Abby: Adoption may help grandmother
Dear Abby: I am writing this in response to “Un-Grandparent in Ohio” (Aug.), whose pregnant teenage daughter has decided to place her baby for adoption.
My daughter and son-in-law adopted their newborn daughter in an open adoption. Each summer the adoption agency sponsors a picnic that is attended by birth and adoptive parents, grandparents and other family members — and, of course, the adopted child. During the rest of the year, our daughter sends the birth mother photos and letters, going through the same agency.
I can only imagine the sadness Un-Grandparent is feeling. I hope her daughter has chosen an adoption agency like this one so she will be able to share in her grandchild’s life.
Dear Grateful: I welcomed feedback from readers about that letter and, as always, they provided Un-Grandparent with thoughtful advice. Read on:
Dear Abby: I am a grandmother and an attorney. I’ve done a lot of guardianship work over the years and would like the grandmother to know that in many cases similar to hers, it’s the grandmother who adopts the baby. This is often the best solution for everyone — especially the baby.
Most states favor adoptions by family members. It could be a wonderful ending/beginning for all concerned if that could happen in this case.
Dear Abby: I went through this with my daughter, who was not in a mental or financial position to keep the child. I was in the delivery room for the birth of all my grandchildren, but in order to distance myself from this child, I allowed the adoptive mom to go into the delivery instead, because it was important for her to bond with the baby. It was easier, in a sense, to distance myself from this child because of my daughter’s circumstances.
I think about my grandson all the time, and I get pictures from the adoptive family. When the time is right, he will meet his biological family. My hope is that Un-Grandparent can trust the adoptive parents to be the right ones and that they will do the right thing for the child.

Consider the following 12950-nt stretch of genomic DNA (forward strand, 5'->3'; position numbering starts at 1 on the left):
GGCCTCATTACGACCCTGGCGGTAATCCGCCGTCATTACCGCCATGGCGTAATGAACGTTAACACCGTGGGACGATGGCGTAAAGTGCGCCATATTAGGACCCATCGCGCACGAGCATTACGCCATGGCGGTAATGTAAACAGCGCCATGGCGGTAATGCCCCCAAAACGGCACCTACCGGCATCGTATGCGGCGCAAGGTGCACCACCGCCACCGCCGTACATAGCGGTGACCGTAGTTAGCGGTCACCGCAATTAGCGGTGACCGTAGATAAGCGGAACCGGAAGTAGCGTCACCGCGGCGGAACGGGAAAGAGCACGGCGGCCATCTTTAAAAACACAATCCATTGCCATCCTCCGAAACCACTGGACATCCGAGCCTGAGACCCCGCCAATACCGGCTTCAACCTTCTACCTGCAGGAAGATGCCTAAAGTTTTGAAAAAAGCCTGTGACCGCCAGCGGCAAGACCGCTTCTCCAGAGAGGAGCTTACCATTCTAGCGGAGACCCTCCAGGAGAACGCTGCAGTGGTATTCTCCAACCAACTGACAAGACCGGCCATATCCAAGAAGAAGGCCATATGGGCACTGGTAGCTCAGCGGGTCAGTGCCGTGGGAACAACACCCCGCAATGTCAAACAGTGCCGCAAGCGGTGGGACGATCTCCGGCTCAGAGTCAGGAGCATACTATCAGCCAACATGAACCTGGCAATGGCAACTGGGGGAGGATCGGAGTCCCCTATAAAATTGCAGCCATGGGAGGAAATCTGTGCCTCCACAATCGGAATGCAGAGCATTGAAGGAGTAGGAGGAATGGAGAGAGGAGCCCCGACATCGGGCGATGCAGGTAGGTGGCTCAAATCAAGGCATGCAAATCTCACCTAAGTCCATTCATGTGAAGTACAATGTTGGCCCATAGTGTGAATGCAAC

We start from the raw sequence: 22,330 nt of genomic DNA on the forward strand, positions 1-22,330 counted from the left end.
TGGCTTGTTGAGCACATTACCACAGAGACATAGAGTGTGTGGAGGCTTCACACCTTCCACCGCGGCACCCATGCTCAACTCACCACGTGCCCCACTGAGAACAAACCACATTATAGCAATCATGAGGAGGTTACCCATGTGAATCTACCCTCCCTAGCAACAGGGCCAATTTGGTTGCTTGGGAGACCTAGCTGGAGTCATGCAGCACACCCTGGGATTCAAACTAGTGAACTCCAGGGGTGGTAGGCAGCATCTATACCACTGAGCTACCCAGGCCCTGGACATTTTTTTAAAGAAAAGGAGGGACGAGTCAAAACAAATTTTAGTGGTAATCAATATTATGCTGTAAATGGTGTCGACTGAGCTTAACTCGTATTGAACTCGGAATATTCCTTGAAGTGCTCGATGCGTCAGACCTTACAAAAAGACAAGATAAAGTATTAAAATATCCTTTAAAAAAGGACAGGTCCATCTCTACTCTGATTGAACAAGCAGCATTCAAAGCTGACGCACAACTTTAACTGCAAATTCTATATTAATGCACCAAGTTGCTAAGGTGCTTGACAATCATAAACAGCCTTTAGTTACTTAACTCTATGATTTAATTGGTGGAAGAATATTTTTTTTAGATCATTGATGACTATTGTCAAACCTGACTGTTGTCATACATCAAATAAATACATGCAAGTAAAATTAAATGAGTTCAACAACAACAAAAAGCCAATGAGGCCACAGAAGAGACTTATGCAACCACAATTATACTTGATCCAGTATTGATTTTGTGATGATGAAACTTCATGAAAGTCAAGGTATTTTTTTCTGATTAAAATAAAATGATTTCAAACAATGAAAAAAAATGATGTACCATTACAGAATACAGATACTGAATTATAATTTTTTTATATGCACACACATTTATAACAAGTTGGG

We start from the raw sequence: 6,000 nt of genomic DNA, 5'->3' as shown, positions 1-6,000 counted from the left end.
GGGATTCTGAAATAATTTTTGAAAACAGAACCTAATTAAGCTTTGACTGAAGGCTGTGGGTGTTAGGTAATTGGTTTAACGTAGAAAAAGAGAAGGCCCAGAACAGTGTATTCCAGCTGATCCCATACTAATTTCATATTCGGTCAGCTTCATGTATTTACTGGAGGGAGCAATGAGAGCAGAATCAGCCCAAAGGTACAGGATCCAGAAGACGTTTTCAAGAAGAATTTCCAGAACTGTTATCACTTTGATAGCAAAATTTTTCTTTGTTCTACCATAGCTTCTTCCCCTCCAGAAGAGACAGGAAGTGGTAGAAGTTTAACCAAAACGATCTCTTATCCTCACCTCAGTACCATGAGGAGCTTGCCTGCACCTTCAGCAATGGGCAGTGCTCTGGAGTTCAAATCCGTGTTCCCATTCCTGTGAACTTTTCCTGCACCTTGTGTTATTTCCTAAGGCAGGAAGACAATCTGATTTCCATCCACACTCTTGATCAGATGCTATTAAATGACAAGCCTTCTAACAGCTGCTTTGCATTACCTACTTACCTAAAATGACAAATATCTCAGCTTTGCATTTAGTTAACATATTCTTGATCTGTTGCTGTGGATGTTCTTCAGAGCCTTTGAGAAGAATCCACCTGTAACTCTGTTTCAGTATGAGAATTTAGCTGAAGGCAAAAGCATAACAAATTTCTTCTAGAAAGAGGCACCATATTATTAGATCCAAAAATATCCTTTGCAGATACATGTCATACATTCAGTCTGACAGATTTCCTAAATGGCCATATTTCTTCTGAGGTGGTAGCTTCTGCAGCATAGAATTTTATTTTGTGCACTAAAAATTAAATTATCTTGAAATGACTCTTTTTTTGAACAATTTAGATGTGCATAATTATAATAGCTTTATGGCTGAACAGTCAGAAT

Christine on The West Coast
Dear Abby: I was neither willing nor emotionally able to raise my 13-year-old daughter’s child. There was an open adoption, with a family that had five children of their own, but neither my daughter nor I took the opportunity to get to know this child or his new family.
My parents (the baby’s great-grandparents) made the effort to keep in touch and were welcomed with open arms. My parents brought ALL the children Christmas gifts, and my mother wrote to them often, visiting when they had a chance.
So, if this is an open adoption, there’s still a possibility for you to have as much contact as everyone is comfortable with. There’s no such thing as too much love!
Kathryn in Texas
Dear Abby: I have been dating “Brenda” for three months. For the most part it has been amazing. I know she’s the woman I want to marry and be with for the rest of my life.
I would do anything for her, which is why I’m having a hard time. We had a great sexual relationship until a week ago, when she decided she wants to wait until we are married to have sex again. For me, sex is an extremely important part of a relationship. I feel close to Brenda physically and emotionally through sex. Now that she’s refusing, I don’t feel as close to her.
Brenda cites her religious faith and setting an example for her kids as the reasons she now wants to wait. I’m having a hard time understanding her point of view and am looking for guidance from you on coping with the loss of something so valuable to me. Obviously, I am willing to wait until marriage, but how do I deal with this until then?
Disappointed in Reno
Dear Disappointed: If you are confused about your lady friend’s “180,” I think you’re justified. If her religious beliefs prevented her from having sex before marriage, she wouldn’t have jumped the gun — and I’m assuming the two of you weren’t making love in front of her children. Her change in behavior may be an attempt to hasten the date of your wedding.
However, because you no longer feel as close to her, put on the brakes and start premarital counseling. The first subject on the agenda should be a frank discussion about sex and what it means to both of you. It will help you understand each other better before you commit for a lifetime, because three months isn’t very long for a couple to date, and you really don’t know Brenda very well yet.
Contact Dear Abby at DearAbby.com or P.O. Box 69440, Los Angeles, CA 90069.